ssh eats my word boundaries! I can't do ssh remotehost make CFLAGS="-g -O"!

ssh emulates the behavior of the Unix remote shell command (rsh or remsh), including this bug. There are a few ways to work around it, depending on exactly what you need.

First, here is a full illustration of the problem:

~$ ~/bin/args make CFLAGS="-g -O"
2 args: <make> <CFLAGS=-g -O>
~$ ssh localhost ~/bin/args make CFLAGS="-g -O"
Password: 
3 args: <make> <CFLAGS=-g> <-O>

What's happening is the command and its arguments are being smashed together into a string on the client side, then shoved through the ssh connection to the server side, where that string is handed to your shell as an argument for re-parsing. This is not what we want.

Manual requoting

The simplest workaround is to mash everything together into a single argument, and manually add quotes in just the right places, until we get it to work.

~$ ssh localhost '~/bin/args make CFLAGS="-g -O"'
Password: 
2 args: <make> <CFLAGS=-g -O>

The shell on the remote host will re-parse the argument, break it into words, and then execute it.

The first problem with this approach is that it's tedious. If we already have both kinds of quotes, and lots of shell substitutions that need to be performed, then we may end up needing to rearrange quite a lot, add backslashes to protect the right things, and so on. The second problem is that it doesn't work very well if our exact command isn't known in advance -- e.g., if we're writing a WrapperScript.

Passing data on stdin instead of the command line

Another workaround is to pass the command(s) as standard input to the remote shell, rather than as an argument. This won't work in all cases; it means the command being executed on the remote system can't use stdin for any other purpose, since we're tying up stdin to send our commands. But in the cases where it can be used, it works quite well:

# POSIX
# Stdin will not be available for use by the remote program
ssh remotehost sh <<EOF
make CFLAGS="-g -O"
EOF

Automatic requoting of each parameter

Let's now consider a more realistic problem: we want to write a wrapper script that invokes make on a remote host, with the arguments provided by the user being passed along intact. This is a lot harder than it would appear at first, because we can't just mash everything together into one word -- the script's caller might use really complex arguments, and quotes, and pathnames with spaces and shell metacharacters, that all need to be preserved carefully. Fortunately for us, bash provides a way to protect such things safely: printf %q. Together with an array and a loop, we can write a wrapper:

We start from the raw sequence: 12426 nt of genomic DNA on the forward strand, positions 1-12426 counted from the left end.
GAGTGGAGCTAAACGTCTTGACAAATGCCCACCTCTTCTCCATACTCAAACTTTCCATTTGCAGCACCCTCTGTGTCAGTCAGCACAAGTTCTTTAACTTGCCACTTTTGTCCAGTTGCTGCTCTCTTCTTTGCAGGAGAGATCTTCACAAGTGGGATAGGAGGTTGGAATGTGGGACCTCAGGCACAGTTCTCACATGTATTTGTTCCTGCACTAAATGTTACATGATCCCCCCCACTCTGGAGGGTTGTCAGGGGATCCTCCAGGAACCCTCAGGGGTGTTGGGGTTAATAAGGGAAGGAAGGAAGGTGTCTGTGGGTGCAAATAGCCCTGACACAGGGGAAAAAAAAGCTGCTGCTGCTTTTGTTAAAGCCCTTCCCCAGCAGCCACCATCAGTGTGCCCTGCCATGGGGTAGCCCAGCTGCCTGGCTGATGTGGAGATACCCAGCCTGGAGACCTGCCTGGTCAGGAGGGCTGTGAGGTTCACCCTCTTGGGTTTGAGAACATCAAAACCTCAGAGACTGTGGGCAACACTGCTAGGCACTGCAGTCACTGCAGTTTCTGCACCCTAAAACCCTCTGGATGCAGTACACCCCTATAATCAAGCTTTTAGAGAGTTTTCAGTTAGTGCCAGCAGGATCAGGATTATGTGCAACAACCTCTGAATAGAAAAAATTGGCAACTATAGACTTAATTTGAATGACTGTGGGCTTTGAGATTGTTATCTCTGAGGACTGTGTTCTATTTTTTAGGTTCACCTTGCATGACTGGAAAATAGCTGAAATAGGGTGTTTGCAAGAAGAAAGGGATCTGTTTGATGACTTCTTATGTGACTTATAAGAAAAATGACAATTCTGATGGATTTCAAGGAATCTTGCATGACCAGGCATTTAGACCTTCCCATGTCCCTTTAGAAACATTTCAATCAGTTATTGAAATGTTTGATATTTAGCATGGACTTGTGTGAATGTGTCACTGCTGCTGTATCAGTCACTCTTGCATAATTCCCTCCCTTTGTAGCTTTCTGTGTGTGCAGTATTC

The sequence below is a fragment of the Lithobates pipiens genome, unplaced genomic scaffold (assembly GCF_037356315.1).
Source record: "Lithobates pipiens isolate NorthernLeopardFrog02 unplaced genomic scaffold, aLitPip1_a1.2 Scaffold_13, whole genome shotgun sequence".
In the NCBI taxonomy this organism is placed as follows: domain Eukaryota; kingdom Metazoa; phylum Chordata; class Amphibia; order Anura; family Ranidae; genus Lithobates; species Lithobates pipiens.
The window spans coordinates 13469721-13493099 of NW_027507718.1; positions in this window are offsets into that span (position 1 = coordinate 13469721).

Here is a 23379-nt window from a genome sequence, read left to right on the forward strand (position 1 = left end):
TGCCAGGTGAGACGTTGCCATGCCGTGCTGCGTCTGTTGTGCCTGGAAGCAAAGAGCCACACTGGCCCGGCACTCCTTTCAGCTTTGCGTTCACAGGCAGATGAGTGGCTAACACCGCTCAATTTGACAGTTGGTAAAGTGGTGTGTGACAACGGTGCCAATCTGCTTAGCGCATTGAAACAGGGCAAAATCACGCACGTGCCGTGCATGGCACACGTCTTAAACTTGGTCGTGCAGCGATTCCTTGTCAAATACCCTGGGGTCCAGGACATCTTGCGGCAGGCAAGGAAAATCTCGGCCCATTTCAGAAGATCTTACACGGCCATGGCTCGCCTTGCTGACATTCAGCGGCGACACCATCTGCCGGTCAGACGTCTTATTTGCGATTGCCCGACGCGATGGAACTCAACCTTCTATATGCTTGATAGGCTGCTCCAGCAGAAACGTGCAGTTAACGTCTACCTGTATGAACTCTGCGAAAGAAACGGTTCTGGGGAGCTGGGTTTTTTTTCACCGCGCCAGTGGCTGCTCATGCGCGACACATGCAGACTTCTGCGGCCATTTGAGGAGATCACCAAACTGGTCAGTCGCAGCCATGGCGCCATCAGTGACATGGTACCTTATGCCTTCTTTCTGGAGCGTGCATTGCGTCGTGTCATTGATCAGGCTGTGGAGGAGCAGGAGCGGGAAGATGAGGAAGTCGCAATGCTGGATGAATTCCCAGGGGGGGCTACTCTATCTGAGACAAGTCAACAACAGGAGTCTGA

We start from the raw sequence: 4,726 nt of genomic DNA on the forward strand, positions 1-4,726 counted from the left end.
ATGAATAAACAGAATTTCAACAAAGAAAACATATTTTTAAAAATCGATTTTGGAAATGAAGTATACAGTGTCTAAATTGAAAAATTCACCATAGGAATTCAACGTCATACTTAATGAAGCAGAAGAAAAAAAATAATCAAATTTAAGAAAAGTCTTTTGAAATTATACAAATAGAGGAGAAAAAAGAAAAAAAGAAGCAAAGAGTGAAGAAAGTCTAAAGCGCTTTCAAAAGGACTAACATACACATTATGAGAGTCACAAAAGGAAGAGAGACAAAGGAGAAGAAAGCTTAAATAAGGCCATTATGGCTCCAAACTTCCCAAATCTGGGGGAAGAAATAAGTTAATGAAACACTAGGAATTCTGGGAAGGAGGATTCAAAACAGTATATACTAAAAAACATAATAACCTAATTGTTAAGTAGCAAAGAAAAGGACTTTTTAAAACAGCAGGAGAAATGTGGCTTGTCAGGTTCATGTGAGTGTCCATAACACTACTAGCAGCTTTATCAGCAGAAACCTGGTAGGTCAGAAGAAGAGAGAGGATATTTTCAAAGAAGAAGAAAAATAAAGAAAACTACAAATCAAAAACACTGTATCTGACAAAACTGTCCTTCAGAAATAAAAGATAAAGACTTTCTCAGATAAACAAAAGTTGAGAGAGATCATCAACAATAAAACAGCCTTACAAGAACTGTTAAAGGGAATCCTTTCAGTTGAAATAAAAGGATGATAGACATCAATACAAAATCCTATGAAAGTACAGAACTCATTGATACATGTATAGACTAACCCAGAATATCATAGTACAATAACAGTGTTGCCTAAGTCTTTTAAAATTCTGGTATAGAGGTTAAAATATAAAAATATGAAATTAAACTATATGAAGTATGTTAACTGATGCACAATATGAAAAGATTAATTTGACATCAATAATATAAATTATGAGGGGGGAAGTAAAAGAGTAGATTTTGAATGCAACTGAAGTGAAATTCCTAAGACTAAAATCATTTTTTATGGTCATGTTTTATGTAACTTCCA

# Bash 2.05b and up
# Your account's shell on the remote host MUST BE BASH, not sh
unset a i
for arg; do
  a[i++]=$(printf %q "$arg")
done
exec ssh remotehost make "${a[@]}"

# Bash 3.1 and up
# Your account's shell on the remote host MUST BE BASH, not sh
unset a
for arg; do
  printf -v temp %q "$arg"
  a+=("$temp")
done
exec ssh remotehost make "${a[@]}"

# Bash 4.1 and up
# Your account's shell on the remote host MUST BE BASH, not sh
unset a i
for arg; do
  printf -v 'a[i++]' %q "$arg"
done
exec ssh remotehost make "${a[@]}"

If we also need to change directory on the remote host before running make, we can add that as well:

# Bash 2.05b and up
# Your account's shell on the remote host MUST BE BASH, not sh
unset a i
for arg; do
  a[i++]=$(printf %q "$arg")
done
exec ssh remotehost cd "$PWD" "&&" make "${a[@]}"

(If $PWD contains spaces, then it also need to be protected with the same printf %q trick, left as an exercise for the reader.)

The major drawback of this approach is that it only works if the remote shell is Bash. Bash's printf %q produces output that other shells may not be able to parse (such as $'\n' for newlines). There is no simple alternative that works for other shells


CategorySsh CategorySsh CategorySsh

BashFAQ/096 (last edited 2013-12-02 17:49:37 by sceapdsd43-231)